var ContractTwo = artifacts.require("ContractTwo");

 module.exports

All migrations must export a function via the module.exports syntax. The function exported by each migration should accept a deployer object as its first parameter. This object aides in deployment by both providing a clear syntax for deploying smart contracts as well as performing some of deployment's more mundane duties, such as saving deployed artifacts for later use. The deployer object is your main interface for staging deployment tasks, and its API is described at the bottom of this page.

Your migration function can accept other parameters as well. See the examples below.

 Initial Migration

Truffle requires you to have a Migrations contract in order to use the Migrations feature. This contract must contain a specific interface, but you're free to edit this contract at will. For most projects, this contract will be deployed initially as the first migration and won't be updated again. You will also receive this contract by default when creating a new project with truffle init.

Filename: contracts/Migrations.sol

pragma solidity ^0.4.8;

contract Migrations {
  address public owner;

  // A function with the signature `last_completed_migration()`, returning a uint, is required.
  uint public last_completed_migration;

  modifier restricted() {
    if (msg.sender == owner) _;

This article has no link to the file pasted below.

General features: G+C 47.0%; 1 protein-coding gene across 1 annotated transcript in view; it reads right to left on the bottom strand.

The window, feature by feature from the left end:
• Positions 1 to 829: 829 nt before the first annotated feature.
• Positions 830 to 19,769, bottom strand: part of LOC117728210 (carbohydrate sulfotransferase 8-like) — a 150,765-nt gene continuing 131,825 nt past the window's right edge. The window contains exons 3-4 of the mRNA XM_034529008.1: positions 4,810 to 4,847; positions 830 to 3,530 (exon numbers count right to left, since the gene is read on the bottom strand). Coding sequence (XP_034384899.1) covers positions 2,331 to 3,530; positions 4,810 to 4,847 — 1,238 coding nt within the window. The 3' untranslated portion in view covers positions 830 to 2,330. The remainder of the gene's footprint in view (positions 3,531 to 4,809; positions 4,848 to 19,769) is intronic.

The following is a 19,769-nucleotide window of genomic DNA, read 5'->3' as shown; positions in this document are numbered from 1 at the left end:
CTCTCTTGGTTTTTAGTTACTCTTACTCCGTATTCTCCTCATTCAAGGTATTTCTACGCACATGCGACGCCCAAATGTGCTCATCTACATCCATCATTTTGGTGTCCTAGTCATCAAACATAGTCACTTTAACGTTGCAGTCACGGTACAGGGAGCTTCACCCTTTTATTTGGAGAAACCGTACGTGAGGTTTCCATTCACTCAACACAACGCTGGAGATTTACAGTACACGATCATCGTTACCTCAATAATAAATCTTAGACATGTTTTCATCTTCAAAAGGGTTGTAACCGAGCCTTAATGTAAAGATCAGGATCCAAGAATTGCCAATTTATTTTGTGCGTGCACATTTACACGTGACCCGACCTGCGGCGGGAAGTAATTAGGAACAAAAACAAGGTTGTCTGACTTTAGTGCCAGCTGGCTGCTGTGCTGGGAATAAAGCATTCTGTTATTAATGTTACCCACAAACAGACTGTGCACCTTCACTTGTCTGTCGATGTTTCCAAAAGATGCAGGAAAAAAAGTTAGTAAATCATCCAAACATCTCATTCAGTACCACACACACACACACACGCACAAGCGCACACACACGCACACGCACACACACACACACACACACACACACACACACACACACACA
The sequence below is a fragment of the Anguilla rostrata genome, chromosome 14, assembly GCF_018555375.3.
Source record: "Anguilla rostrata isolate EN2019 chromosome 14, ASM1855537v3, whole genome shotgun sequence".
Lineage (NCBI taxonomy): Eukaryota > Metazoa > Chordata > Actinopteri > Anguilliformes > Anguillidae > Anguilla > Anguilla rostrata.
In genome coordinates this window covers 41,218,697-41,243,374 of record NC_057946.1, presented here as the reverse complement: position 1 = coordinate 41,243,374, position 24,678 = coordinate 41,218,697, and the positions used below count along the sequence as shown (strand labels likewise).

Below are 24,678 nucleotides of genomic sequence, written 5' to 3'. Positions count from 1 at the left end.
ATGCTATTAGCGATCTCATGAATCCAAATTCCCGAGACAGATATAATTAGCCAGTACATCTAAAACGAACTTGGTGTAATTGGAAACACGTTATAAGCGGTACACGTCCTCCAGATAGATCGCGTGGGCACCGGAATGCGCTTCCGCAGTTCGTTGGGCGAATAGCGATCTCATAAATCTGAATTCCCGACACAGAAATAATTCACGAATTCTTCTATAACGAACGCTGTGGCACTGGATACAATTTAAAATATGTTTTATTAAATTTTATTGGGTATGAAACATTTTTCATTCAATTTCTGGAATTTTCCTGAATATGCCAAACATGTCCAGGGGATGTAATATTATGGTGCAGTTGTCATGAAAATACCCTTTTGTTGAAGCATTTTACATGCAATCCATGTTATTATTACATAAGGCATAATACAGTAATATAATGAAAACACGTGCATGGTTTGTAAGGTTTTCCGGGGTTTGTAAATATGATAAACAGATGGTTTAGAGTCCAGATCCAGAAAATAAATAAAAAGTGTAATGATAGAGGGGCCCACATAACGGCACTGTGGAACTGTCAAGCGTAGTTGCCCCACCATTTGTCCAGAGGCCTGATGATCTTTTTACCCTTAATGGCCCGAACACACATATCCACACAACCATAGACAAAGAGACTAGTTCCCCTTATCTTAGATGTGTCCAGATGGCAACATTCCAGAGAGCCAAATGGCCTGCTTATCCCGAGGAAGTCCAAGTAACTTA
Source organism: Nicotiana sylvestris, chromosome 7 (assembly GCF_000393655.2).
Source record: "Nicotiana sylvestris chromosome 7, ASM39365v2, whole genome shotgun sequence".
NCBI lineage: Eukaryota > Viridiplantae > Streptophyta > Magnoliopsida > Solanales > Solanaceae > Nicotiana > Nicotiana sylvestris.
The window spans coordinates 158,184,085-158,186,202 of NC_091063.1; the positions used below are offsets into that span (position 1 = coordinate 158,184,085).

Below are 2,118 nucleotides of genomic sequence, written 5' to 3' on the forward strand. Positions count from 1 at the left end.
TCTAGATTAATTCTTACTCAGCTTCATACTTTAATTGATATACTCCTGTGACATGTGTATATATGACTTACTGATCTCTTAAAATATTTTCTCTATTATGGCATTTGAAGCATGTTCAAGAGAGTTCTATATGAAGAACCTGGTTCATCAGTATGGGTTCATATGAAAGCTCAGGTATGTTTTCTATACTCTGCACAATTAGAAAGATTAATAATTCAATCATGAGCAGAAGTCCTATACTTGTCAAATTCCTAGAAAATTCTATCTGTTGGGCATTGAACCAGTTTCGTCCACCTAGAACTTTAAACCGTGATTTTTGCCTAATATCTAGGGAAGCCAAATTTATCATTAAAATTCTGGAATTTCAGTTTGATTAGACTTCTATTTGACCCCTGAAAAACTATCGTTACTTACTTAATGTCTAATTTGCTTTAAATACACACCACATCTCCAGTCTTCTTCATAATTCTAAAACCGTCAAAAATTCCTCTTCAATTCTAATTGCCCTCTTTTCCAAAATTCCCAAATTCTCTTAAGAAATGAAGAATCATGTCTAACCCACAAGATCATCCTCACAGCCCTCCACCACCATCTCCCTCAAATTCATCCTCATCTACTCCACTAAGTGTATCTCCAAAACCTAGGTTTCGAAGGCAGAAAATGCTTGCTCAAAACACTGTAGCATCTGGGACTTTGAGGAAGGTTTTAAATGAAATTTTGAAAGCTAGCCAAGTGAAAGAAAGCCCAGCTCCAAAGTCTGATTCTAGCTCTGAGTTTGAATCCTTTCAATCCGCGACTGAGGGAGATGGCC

}

  function Migrations() {
    owner = msg.sender;
  }

  // A function with the signature `setCompleted(uint)` is required.
  function setCompleted(uint completed) restricted {
    last_completed_migration = completed;
  }

  function upgrade(address new_address) restricted {
    Migrations upgraded = Migrations(new_address);
    upgraded.setCompleted(last_completed_migration);
  }
}

You must deploy this contract inside your first migration in order to take advantage of the Migrations feature. To do so, create the following migration:

Filename: migrations/1_initial_migration.js

var Migrations = artifacts.require("Migrations");

module.exports = function(deployer) {
  // Deploy the Migrations contract as our only task
  deployer.deploy(Migrations);
};

From here, you can create new migrations with increasing numbered prefixes to deploy other contracts and perform further deployment steps.

 Deployer